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Guth

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  1. @62burst - Little Jimmy definitely found the right hat to balance out the visual impact of that guitar next to his low-rise frame. And yes, the guitar in the pool table shot and the guitar above in it's case are indeed one in the same.
  2. Thanks for the update Buc, much appreciated. It's especially good to know that you & yours are well.
  3. FYI Jinder, I'm still in the maple AJ club as well...
  4. My thoughts are with you. Be safe & be well.
  5. I think that a number of comments made above get to the heart of the matter. The AJ was designed to be a powerful flatpicker's weapon with it's long scale and dynamic voicing. (To confuse matters, Gibson being Gibson felt the need to create a short-scale AJ to drum up sales, which might be great guitars, but realistically aren't really AJ's but in name only.) Sticking to the authentic AJ design, it's not surprising that it might be a bit of a miss here on this forum as so many members are strummers / vocalists. But as seen with Jinder and others, there are no absolutes when it comes to the AJ.
  6. I haven't been to visit this forum in a while so what a nice surprise it was upon checking in to see a post by Rambler referencing content featuring Jinder that was originally posted by EuroAussie. A great triple whammy. I hope that all of you are doing well. (Oh, and as a bonus, it's highlighting a maple AJ.)
  7. I used to struggle with questions like this as my answer was typically something like 9 if I was lucky. But "poorly" would not be the proper choice of words. Instead I would say that the tone of most of the J-45's I've played, Bozeman-made or otherwise did not appeal to me. In your scenario if I was lucky I might find 1 out of 10 that did appeal to me, but not likely. I passed on a lot more than just 10 before finding "My" J-45. This line of reasoning is actually pretty sound unless you are dealing with someone like myself. What I finally figured out years ago here on the forum (after
  8. Man, what a crap shoot. I wouldn't even begin to think of attempting such a purchase without being able to first play any guitar for myself before committing to it. Short of actually being able to play any guitar yourself before buying, I would suggest that you at least consider shopping with one of the dealers that have a solid return policy and who feature videos of each individual guitar being played so you can get some idea about the tone of each guitar before purchasing. I have two AJ's, one rosewood and one maple — they are like night & day. I enjoy them as much for their differ
  9. To expand on what rustystrings said, I'll add this: Surely pretty much everyone here digs guitars. Most all of us likely dig Gibson guitars in particular. But we definitely don't all tend to like exactly the same guitars or even the same Gibson's for that matter. Only you can know what it is in a guitar that appeals to you. What might appeal to me or anyone else would hardly seem to matter by comparison. What defines the difference between a guitar and THE guitar for you is likely different than it would be for me or someone else. Generally speaking though, whenever you happen upon T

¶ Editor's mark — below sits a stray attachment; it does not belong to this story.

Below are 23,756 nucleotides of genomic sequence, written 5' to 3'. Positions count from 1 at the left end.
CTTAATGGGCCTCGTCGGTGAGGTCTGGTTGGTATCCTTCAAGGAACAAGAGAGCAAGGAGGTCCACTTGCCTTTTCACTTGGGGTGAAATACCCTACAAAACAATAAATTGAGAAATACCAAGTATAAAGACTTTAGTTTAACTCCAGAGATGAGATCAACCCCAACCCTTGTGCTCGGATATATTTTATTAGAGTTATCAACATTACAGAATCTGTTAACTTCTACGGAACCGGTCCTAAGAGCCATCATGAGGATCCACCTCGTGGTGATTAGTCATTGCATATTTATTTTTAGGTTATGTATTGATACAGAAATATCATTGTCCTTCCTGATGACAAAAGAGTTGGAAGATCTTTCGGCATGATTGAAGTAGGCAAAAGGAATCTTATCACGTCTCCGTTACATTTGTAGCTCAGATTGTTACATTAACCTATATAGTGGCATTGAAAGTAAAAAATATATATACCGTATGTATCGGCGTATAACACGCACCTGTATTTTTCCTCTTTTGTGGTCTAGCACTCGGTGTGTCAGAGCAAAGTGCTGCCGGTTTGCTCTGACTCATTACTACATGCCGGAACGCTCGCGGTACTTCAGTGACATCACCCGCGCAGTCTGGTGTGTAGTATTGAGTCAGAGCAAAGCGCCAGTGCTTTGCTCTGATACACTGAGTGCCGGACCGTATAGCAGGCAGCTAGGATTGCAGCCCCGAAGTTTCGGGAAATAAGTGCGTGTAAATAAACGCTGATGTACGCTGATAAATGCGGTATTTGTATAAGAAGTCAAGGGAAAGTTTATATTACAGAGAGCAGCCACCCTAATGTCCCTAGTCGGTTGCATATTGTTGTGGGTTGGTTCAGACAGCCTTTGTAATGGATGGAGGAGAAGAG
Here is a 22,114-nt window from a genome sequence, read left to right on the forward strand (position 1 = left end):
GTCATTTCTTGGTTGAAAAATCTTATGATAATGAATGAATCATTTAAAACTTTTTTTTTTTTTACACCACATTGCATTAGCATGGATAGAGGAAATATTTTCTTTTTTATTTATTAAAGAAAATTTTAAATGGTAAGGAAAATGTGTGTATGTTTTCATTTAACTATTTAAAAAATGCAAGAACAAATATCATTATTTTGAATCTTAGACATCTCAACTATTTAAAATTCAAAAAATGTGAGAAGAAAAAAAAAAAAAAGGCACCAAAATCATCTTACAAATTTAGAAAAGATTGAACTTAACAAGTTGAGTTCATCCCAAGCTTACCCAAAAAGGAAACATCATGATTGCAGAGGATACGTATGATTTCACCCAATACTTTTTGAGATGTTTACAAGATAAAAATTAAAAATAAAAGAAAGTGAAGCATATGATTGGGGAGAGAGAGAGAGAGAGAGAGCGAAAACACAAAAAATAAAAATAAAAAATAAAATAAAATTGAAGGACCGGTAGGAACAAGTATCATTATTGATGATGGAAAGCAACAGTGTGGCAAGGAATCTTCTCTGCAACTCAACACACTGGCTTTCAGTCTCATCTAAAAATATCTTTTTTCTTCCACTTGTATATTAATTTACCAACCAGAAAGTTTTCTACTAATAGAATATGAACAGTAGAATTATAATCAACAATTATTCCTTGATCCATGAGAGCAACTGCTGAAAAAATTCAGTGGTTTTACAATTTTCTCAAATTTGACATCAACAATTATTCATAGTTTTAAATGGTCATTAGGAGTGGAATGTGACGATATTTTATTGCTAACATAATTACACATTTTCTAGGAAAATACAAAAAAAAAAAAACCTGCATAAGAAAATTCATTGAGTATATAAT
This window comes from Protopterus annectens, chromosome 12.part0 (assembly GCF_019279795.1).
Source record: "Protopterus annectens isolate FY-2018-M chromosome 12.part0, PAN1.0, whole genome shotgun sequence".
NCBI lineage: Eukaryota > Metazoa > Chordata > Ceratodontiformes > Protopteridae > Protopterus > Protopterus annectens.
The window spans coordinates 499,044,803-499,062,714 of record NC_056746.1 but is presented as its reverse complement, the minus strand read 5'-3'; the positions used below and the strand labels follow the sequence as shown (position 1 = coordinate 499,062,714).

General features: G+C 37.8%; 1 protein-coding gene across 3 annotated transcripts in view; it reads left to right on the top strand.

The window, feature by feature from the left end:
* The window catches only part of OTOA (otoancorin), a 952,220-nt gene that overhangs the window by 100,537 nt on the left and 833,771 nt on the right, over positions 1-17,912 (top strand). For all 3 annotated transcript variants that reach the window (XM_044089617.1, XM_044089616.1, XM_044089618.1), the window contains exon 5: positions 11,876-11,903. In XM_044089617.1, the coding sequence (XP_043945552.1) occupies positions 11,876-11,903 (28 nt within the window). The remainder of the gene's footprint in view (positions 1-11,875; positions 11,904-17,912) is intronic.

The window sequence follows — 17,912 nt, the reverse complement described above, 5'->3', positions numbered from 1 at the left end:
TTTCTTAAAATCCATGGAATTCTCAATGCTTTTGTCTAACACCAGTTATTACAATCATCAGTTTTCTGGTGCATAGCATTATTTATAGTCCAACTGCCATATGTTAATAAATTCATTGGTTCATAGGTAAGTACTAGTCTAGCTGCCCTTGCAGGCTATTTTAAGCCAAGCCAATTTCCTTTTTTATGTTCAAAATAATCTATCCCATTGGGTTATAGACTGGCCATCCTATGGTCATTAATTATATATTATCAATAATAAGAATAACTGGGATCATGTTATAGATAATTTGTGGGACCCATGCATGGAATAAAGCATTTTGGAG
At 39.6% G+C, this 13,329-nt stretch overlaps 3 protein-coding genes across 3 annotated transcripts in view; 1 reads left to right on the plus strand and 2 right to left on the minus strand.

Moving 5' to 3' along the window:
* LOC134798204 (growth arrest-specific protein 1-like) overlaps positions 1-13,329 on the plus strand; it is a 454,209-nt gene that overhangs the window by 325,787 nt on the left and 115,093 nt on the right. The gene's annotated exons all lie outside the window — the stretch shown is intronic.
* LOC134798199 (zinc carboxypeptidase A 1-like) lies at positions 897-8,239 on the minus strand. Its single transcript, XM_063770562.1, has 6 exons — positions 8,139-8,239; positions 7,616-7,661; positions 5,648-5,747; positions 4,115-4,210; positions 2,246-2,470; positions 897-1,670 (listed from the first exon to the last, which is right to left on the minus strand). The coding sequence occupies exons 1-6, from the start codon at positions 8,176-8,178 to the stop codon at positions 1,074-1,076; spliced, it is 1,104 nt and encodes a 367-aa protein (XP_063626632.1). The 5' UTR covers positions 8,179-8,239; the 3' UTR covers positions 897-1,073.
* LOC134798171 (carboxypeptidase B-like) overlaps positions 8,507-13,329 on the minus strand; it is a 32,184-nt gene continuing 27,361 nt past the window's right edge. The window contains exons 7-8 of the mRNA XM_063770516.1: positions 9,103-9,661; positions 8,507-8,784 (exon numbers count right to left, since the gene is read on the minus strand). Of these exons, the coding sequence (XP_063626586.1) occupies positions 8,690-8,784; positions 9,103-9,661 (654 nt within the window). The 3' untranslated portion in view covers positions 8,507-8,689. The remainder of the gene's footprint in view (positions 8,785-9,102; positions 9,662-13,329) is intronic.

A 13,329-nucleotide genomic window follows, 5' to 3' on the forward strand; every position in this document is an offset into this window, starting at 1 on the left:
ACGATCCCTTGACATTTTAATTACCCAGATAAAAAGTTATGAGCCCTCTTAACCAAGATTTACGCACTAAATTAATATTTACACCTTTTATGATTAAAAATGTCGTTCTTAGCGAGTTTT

10. Agreed. But in this particular case, I would automatically rule out Option 1. The way I look at it is that no matter how good a guitar sounds with fresh strings, if it sounds dead with old strings then I know that I can obtain better.
  11. In my experience, a great sounding guitar only continues to improve in appearance over time while most any guitar, no matter how beautiful, with tone that is less than satisfactory will become one that you never want to look at anyway. It is great to play and hear a guitar with a fresh set of strings, but I've always found it to be just as important, if not more so, to get the chance to play them with a much older set of strings. This will tell you just how much of any responsiveness, vibrancy and resonance that you detect is in the guitar itself as opposed to a fresh set of strings. In m
  12. Buc, I am glad I finally saw this thread as I had missed it earlier. I subscribed to your YouTube channel a while back, partially in hopes that I would be notified when you uploaded new videos. I'm guessing that maybe your channel does not send out such notifications, or else I don't have something set up correctly on my side of things (highly plausible). At any rate, I LOVED this one. When I saw this song included amongst your set list songs on the back of your headstock earlier I was immediately curious how your cover would sound. Rarely do things exceed my expectations when my expectat
  13. So Buc, does this mean that we can now request these tunes on your YouTube channel? I do have a number that I'd want to watch for myself (any originals never before posted, plus Rikki Don't Lose That Number, Ramblin' Man, Carmelita, etc, etc.) Shoot, I guess I'd want to watch 'em all. But I will note that Melissa is my wife's name so that'd definitely be my first request as I always share your videos with her when I watch them. Our common love for music is what brought she and I together in the first place. I actually played what I could of that tune for her back when we were still j
  14. Buc, Et al., I have had a life-long fear of playing in front of other people. Fear probably isn't quite the right way to describe it as it is not like I lose any sleep over the matter. Nor do I develop any uneasiness when thinking about. I suppose that for the most part I simply do not enjoy playing in front of others and it does tend to make me feel awkward (hell, I feel awkward amongst large groups of people even if I'm not playing guitar). Sadly, I even feel much the same way when I get around to recording my playing. At this point in my life I'm okay with playing for a few friends, or
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